Video: Rapper Chevaux explores Church Hill gentrification on “’17 Visions”

When Chad “Chevaux” Dawkins was 7, he remembers his grandparents telling him not to leave the block of his Church Hill home.

He and his friends would push the limits, inching closer and closer to the edge, but when they finally did step past the parental barrier, the worst case scenario happened.

“We saw a guy we all knew get shot right in front of us …. and it was never solved,” he says looking back. “Being young, I couldn’t understand it.”

Now the 25-year-old looks around the same Church Hill neighborhood, just a few blocks from where he grew up, and sees something different.

“The government, the city, people with money now,” he says. “They begin to pour money into [the area] but we’ve been here the whole time. Where was that money then?”

Dawkins explores the changing nature of Church Hill and much of Richmond in a memorable new song and video called “‘17 Visions.”

The video, shot in the same Church Hill park he used to play in and produced by local filmmaker Senon Davis, starts with rough stories of boastful drug dealers and hustlers with drop down cars. But then it shifts to the changing landscape with coffee shops and white kids calling him “brother” over a blunt.

Dawkins and his friends and family barely recognize their old neighborhood, but can’t help but appreciate the changes.

“It’s two sides of a coin,” he says. “That feeling of unfairness when you say ‘wow, no one was interested when it was just us.’ But at the same time, the few of us that were able to stay, we’re seeing things improving.”

Dawkins is quick to stress its not a black and white issue: the money that’s since flowed in may have followed the white folks, but gentrification remains a real problem.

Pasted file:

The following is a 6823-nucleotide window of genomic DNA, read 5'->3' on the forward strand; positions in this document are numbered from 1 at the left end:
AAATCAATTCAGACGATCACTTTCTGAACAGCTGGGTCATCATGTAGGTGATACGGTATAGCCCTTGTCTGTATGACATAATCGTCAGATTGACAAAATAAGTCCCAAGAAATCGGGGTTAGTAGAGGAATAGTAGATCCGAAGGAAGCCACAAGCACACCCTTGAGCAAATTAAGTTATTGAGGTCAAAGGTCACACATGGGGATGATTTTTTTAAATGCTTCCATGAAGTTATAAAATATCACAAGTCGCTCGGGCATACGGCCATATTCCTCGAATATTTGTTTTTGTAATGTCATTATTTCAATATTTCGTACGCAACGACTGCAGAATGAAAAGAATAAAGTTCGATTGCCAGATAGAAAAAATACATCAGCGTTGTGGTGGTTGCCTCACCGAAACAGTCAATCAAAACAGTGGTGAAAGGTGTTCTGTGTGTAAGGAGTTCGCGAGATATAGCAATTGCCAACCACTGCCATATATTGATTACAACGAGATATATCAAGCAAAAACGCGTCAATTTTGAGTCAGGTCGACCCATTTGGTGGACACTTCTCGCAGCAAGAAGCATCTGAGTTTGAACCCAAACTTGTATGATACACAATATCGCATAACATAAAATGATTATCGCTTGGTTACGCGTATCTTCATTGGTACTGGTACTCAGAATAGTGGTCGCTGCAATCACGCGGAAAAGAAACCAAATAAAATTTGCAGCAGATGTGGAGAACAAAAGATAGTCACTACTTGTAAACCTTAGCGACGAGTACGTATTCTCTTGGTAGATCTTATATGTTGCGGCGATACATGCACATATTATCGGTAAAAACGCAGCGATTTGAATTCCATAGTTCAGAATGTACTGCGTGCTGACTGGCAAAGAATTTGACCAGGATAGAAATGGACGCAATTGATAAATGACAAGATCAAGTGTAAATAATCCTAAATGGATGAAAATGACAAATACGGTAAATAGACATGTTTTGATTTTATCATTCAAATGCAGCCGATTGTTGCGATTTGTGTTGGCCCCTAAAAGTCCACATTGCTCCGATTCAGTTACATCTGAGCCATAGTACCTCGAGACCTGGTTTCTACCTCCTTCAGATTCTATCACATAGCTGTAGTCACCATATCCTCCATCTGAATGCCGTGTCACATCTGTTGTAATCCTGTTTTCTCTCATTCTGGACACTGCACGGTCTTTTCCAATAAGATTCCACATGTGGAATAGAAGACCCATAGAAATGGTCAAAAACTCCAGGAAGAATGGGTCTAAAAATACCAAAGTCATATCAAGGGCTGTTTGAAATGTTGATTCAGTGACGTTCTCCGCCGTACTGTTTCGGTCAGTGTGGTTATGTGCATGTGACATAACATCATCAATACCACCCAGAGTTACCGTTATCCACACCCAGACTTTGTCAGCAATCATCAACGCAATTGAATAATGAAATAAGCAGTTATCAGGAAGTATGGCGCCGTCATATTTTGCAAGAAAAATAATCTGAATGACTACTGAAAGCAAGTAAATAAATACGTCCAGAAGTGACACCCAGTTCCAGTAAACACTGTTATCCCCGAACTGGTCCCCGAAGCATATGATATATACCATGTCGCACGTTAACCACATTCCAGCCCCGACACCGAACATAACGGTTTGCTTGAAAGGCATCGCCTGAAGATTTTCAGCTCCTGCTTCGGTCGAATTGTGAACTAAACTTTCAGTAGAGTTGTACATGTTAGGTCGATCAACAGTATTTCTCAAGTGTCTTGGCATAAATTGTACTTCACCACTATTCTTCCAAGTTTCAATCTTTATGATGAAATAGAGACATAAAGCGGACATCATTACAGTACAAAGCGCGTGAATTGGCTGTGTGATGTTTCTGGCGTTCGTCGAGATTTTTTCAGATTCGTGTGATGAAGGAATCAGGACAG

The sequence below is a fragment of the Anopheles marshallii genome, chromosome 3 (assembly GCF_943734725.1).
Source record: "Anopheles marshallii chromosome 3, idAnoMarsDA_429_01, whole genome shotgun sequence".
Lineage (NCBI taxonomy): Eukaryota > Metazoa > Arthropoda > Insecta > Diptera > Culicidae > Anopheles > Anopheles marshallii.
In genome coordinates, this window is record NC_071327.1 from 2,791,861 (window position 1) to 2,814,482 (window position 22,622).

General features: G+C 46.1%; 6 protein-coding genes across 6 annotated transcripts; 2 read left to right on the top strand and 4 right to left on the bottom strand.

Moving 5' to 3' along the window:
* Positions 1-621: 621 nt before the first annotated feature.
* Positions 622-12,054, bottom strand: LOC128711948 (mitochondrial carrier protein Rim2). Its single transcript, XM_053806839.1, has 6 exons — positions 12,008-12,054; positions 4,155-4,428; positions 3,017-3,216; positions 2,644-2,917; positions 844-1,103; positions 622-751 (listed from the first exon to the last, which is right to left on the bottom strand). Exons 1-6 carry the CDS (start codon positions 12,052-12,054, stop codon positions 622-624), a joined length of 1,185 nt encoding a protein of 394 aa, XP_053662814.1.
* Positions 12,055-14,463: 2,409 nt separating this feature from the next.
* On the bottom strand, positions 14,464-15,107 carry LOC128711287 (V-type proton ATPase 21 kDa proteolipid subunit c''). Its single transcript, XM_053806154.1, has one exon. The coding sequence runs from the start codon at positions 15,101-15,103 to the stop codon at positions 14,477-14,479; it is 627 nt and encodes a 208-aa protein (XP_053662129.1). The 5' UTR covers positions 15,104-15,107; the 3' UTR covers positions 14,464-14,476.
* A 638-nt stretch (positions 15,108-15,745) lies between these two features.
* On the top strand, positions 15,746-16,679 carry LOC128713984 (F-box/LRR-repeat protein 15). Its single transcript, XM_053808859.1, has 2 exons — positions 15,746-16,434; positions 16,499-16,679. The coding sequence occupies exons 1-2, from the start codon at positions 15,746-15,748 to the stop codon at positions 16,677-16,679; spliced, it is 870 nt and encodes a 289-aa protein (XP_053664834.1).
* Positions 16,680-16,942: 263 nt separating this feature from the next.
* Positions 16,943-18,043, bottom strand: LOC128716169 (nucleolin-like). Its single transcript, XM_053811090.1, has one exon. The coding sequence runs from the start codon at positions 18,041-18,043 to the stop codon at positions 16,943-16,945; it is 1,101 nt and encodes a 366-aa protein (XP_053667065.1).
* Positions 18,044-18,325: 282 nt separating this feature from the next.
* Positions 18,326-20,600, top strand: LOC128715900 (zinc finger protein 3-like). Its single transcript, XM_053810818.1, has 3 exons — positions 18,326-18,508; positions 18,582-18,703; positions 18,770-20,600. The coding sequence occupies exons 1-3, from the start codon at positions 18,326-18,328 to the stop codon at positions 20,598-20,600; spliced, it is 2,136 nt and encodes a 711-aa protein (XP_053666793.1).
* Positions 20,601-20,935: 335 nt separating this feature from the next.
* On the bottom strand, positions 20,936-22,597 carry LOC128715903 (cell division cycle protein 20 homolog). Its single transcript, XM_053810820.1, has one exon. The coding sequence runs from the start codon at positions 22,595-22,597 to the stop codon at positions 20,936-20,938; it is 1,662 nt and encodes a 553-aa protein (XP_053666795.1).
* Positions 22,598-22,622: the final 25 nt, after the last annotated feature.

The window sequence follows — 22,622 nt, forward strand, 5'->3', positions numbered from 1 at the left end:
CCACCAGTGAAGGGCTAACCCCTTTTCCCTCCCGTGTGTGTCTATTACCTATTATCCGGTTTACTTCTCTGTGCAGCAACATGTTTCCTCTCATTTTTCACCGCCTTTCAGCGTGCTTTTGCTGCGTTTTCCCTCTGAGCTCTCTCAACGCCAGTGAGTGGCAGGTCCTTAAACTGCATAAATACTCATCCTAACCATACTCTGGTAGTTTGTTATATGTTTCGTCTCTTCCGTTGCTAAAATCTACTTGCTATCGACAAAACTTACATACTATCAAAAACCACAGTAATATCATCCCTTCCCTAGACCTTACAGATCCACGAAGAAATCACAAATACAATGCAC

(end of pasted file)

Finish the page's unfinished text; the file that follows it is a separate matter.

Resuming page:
“Our parents, now they can’t afford to stay here ’cause of all the changes,” he says.

Dawkins explores other issues plaguing his peers as well including the lack of education opportunities for folks like him – young, brown and male – versus his female peers. He points to studies showing black men continue to fall behind when it comes to going to college let alone earning degrees.

“These women are outclassing us and asking ‘what are you doing? You wanna be a rapper, a basketball player, but what about real life?’” he says. “Taking care of yourself and your family, the things that matter.”

A nursing student at J. Sargeant Reynolds Community College, Dawkins is following his own advice and taking steps to have an answer for that inevitable question when he tells a prospective mate “I’m a rapper.”

“That’s what women look at and choose what they give their time to,” he says. “I appreciate that and take it into account.”

“You can still chase your dreams,” he adds. “But you need to live in the real world.”

Still, Dawkins is hard at work on music these days, though it’s only his first year taking it seriously. With over a dozen tracks on his soundcloud, he’s hoping to drop his first record by the time summer rolls around. He’s working with local producers Rezon da dawn and Uno Itsumademo, and getting vocal help from Amber Jones and Latifa White.

As for the subject matter and the positive outlook on “Vision 17,” he’s excited to see it get the attention it’s already garnered.

“It feels good that I don’t have to change my message or my voice to make noise,” he says. “I’m just trying to do what’s natural to me and hope for the best.”

Keep up with Dawkins aka Chevaux on soundcloud here.


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